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It's possible to build a happier, healthier life for yourself, and mental attitude as a big part of success, says Para athlete Tyler McGregor.

Each person encounters setbacks in life, and athletes are no different. But for Ontario hockey player Tyler McGregor, the biggest setback he’s faced hasn’t been a missed goal or lost tournament. When he was 15, he was diagnosed with spindle cell sarcoma — a kind of bone cancer. To prevent the cancer from spreading, his left leg had to be amputated just above the knee. McGregor had been playing at the AAA level at the time he received his devastating diagnosis. It looked like his hockey career might be over.

A year later, McGregor was back on the ice — this time playing sledge hockey. By age 18, he was playing for Team Canada. Now 25, he’s played in two Paralympics. He’s helped captain the national team. He’s doing amazingly well — in hockey, and in life. And he credits his mental attitude as a big part of his success.

Here are McGregor’s tips on building resilience for a happier, healthier lifestyle.

Identify what makes you happy.

When Team Canada went home with silver at the 2018 Winter Paralympics, McGregor was crushed. His whole life leading up to the games had been focused on winning the gold medal for Team Canada.

When the games were over, he started sliding into negative thought patterns and behaviours.

After a few months of this, he started wondering what it actually was about hockey that made him happy. To help identify and understand what he loved about the sport — and life — he began practicing positive habits like reading regularly, practicing gratitude, and being happy in the current moment.

He soon realized he loved the work of hockey training, specifically working as part of a team and building his skills on the ice. These days, McGregor is much more intentional about training. And he’s happier as a result.

Team Canada posing in an ice rink at the 2018 Paralympic Games.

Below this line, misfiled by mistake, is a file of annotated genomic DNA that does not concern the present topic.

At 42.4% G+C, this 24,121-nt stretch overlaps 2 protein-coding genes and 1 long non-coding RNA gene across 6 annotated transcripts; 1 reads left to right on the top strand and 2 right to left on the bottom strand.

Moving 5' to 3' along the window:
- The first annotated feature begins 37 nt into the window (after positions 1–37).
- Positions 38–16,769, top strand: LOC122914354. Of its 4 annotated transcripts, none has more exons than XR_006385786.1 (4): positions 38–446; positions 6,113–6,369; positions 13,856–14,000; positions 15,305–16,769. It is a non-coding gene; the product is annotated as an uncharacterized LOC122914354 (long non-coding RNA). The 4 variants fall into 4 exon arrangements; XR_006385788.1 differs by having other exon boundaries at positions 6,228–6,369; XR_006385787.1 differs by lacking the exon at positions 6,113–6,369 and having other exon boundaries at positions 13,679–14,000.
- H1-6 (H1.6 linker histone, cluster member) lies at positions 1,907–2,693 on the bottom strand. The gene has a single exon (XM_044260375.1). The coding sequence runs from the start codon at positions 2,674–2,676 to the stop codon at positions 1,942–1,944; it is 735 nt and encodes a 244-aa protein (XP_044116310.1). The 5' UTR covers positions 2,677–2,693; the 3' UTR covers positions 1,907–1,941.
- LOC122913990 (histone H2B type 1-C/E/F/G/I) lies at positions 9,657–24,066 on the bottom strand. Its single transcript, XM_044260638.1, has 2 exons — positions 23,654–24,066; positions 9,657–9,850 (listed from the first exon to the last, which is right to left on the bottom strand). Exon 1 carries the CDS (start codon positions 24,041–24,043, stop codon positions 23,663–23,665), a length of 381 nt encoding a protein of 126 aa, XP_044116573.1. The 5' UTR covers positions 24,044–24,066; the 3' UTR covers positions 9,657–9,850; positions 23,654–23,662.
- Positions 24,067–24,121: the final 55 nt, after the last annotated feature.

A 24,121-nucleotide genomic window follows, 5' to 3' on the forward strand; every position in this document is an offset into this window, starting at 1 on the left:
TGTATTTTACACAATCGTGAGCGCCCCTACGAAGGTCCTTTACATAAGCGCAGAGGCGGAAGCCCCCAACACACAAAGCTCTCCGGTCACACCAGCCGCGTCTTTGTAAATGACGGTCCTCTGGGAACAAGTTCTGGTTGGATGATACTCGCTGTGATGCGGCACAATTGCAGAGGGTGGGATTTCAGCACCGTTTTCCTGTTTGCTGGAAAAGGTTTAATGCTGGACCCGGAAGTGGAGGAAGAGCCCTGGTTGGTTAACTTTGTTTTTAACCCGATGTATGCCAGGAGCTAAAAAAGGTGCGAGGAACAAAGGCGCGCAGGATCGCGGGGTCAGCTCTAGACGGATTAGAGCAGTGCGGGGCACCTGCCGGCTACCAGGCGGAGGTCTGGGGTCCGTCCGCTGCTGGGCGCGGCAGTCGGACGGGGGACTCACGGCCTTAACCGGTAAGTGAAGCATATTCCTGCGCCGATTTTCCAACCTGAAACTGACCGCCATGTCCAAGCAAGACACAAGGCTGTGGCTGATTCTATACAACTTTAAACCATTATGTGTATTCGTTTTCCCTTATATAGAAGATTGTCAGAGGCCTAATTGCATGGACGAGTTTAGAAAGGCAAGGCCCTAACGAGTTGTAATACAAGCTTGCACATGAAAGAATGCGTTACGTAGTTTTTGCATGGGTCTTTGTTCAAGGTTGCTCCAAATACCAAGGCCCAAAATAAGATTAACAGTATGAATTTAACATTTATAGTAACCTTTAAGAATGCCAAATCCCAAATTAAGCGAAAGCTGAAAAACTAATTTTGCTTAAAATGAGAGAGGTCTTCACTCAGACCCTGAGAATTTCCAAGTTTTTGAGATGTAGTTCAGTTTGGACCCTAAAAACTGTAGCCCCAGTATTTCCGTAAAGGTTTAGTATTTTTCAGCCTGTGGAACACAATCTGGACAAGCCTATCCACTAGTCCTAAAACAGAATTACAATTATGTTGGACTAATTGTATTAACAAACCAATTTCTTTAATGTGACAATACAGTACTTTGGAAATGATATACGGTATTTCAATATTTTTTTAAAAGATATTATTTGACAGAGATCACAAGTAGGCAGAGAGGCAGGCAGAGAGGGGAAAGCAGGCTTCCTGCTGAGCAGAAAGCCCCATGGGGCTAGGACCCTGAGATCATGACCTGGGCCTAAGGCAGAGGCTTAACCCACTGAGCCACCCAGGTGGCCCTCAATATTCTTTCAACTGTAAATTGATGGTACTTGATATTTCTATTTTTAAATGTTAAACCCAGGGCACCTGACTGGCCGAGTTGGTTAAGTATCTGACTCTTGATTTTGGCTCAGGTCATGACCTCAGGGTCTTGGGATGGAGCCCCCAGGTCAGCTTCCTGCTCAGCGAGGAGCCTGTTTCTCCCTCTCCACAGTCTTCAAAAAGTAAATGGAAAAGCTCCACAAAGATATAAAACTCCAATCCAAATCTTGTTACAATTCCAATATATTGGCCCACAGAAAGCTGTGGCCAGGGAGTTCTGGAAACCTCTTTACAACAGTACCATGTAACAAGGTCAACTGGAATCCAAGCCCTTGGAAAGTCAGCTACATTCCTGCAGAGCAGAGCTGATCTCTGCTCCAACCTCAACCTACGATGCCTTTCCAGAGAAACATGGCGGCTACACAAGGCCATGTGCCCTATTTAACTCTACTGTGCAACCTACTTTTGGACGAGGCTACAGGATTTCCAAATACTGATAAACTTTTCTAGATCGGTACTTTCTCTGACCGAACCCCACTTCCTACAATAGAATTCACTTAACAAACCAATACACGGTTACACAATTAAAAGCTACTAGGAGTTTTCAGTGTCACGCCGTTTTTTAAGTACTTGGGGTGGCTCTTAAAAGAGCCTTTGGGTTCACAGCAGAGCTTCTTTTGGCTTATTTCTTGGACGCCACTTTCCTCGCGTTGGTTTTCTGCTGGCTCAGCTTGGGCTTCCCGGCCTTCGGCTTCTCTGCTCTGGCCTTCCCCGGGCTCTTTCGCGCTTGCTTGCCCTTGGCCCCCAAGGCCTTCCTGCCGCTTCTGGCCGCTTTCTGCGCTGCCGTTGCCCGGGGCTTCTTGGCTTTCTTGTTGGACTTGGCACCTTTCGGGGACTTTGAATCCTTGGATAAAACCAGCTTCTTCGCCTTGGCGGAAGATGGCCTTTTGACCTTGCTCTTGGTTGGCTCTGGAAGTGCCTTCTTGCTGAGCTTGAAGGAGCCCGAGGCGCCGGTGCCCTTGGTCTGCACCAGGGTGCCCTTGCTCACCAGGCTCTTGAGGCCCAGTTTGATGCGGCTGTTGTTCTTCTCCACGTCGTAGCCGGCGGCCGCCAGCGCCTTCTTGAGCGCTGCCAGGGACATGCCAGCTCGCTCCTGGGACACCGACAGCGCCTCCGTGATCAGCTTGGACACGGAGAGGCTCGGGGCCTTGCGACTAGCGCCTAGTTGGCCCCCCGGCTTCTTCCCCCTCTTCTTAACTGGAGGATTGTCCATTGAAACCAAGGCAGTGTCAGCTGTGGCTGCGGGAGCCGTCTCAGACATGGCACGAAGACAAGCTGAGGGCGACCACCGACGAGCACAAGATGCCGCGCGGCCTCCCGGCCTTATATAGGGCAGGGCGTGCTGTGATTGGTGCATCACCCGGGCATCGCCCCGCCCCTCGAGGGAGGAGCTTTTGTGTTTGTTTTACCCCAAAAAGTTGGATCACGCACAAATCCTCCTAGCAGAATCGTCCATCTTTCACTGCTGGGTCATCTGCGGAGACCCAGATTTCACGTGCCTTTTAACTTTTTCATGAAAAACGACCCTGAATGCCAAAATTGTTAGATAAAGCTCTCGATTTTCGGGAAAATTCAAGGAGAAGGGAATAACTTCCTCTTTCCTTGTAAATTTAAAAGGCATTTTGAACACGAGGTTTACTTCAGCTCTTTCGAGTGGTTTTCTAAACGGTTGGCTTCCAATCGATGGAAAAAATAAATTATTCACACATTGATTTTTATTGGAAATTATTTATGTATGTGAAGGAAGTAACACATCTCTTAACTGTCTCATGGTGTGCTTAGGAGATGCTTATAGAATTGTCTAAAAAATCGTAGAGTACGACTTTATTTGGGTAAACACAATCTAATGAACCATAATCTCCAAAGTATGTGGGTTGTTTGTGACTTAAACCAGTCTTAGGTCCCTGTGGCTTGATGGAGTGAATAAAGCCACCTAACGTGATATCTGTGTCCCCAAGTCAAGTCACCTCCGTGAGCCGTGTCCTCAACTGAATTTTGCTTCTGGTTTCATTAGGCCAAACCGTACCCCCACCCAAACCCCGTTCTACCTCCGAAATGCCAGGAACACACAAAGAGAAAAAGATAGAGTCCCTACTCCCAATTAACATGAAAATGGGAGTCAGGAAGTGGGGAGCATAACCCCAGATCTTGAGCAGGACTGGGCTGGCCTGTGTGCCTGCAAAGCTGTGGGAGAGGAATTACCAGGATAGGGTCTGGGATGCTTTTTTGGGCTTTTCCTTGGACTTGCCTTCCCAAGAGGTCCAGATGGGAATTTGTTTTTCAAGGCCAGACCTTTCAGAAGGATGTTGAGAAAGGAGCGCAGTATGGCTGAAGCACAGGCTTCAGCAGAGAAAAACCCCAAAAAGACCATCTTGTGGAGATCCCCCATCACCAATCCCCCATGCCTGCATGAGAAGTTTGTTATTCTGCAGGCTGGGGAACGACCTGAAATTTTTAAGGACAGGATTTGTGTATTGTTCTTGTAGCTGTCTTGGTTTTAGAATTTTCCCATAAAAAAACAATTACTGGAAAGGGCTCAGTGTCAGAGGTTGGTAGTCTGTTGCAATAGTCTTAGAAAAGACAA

Be patient with yourself.

When McGregor first tried playing sledge hockey following his cancer treatment, the experience was frustrating. All the rules were the same as in ice hockey, but now the focus wasn’t on legwork. Everything was focused on the arms and core.

For McGregor, learning how to skate and shoot using just his arms was a massive challenge. And over the years, he’s had to train himself to become ambidextrous. Did he ever think about giving up? Never. He just continued to put in the work and be patient with himself.

Make the most of your mornings.

A book McGregor says changed his day-to-day life is Hal Elrod’s “The Miracle Morning: The 6 Habits That Will Transform Your Life Before 8AM.” It’s about starting the day off right with a healthy routine involving gentle exercise (it’s also about not hitting that snooze button).

Meditate.

As part of his morning routine, McGregor tries to set aside time each day to meditate.

He admits that his first few attempts a few years ago didn’t really stick. “The cloud of other people’s opinions made me stray away really trying,” he says. “And I didn’t really allow myself to feel its full benefit.”

For anyone who feels hesitant to give meditation a go, McGregor suggests trying apps like Headspace and Waking Up.

Different guided meditations work for different people. And it’s worth trying a few to see what works best for you. The most important thing, says McGregor, is to have patience. Keep at it, and you’ll start to feel its benefits.

Tyler McGregor waving to fans at the paralympic games.

Keep a journal.

For McGregor, journaling has been a tremendous benefit. “Being able get all of your thoughts and emotions out in a ‘brain dump’ allows you to be conscious of any negative thoughts and emotions and figure out ways to move forward,” he says.

On the days when he does journal, McGregor says he feels “more conscious, more thoughtful and intentional.”

Science backs up his findings. Through brain scans performed on volunteers, a UCLA study has shown that activity in the part of the brain responsible for controlling the intensity of emotions — called the amygdala — is reduced when people write about their feelings.

Practice gratitude.

“Gold medals are still very important to me,” says McGregor, “But these days it’s not the only thing that matters. There’s also my relationship with my girlfriend and my family. There’s also my new position with a non-profit organization supporting inclusive sport — I’ve really fallen in love with creating opportunity for people with physical and cognitive disabilities.”

“I was also fortunate to be selected for the RBC Olympian Program four years ago,” says Tyler. “Since then, it’s allowed me to train while also gaining work experience in a corporate environment. Now I’m better prepared for life after I retire from hockey.”

Para athlete Tyler McGregor poses with his family.